2. you have made yourself a hostage to fortune and if you cannot deliver, you have left the door wide open as now you are someone who does not keep their promises.

Keep in mind – people don’t leave organizations, they leave managers. That, fellow employers, is not one of those cute one-liners – it is an absolute fact and there is a load of research to back it up.

The managers who do not accept this, I am convinced, do so because to believe otherwise would demand of them to completely fulfill all aspects of their role as managers.

Support the development of their career:
Another area to really commit to is supporting her in the development of her own career. You should make it clear that you are not expecting her to sign up to the organization for the rest of her life – after all, have you? Demonstrate that part of your commitment to her is to help her achieve her goals – irrespective of whether those goals include staying where she is or not.

Show her that you care and are interested in her. Demonstrate how valuable you are as a mentor in her career. Work with her to map out the next couple of years – what she needs to do, to learn, to study, to experience, everything she needs to do to achieve her overall career goals.
I have seen managers stand off doing this on the basis of “I’m helping her to leave”. That is nonsense. You are demonstrating real care, fulfilling your duty as a manager and being the mentor that you promised when you took her on. The managers that stand out in all our memories are the ones that you learned most from, and if you fulfill that role, you will be a true mentor.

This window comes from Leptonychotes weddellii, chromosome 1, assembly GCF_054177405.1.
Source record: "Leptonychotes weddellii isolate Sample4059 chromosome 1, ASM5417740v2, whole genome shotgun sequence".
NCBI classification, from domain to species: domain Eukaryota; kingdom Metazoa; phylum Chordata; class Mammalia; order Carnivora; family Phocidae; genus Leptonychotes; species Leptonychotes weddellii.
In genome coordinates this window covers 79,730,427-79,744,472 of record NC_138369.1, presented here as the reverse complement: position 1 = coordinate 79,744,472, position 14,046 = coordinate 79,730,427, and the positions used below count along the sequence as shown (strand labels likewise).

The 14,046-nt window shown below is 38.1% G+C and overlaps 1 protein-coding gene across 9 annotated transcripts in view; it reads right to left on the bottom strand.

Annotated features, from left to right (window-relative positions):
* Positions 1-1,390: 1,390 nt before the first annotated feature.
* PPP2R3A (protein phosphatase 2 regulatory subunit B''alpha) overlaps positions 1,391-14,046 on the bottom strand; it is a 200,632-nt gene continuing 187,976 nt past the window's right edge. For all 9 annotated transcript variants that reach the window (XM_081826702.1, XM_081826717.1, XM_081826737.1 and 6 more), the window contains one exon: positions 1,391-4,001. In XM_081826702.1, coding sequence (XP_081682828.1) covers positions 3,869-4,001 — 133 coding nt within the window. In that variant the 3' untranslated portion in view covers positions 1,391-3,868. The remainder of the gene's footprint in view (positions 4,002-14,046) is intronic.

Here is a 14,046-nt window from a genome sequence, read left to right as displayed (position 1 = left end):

Coach your star performers:

The other area I mentioned earlier is coaching. Far too often I have seen managers spend an inordinate amount of time on poor performers to the detriment of the top performers – and then rationalize it on the basis that “they are doing fine” – big mistake! So often the high achievers will never, ever say they want coaching, but in reality, they do! They get irritated that the “boss gives all his time to those producing nothing, and ignores me who is producing so much” (maybe not in those words, but the sense of it will be). Don’t get caught out – continuously coach your high performers!

So, the challenge is to all us managers – be outstanding! Be a brilliant and committed manager and spend time dedicated to improving the skills and the growth of your best people. They need you too!
Look for opportunities where she can shine. Coach her to support and help her to map out some long-term career goals and then do everything you can to create the environment that will help her achieve them.
Remember, this is one smart lady and she will recognize she is growing and developing, and she will also recognize that you are committed to her growth.
Will this guarantee that she stays with you forever? No, but you have certainly increased the odds in your favor. I know that I was once in that situation, and because of the manager I had, and how he coached me, I stayed a lot longer than I would have without him!
So, what are you going to do today for your star performer?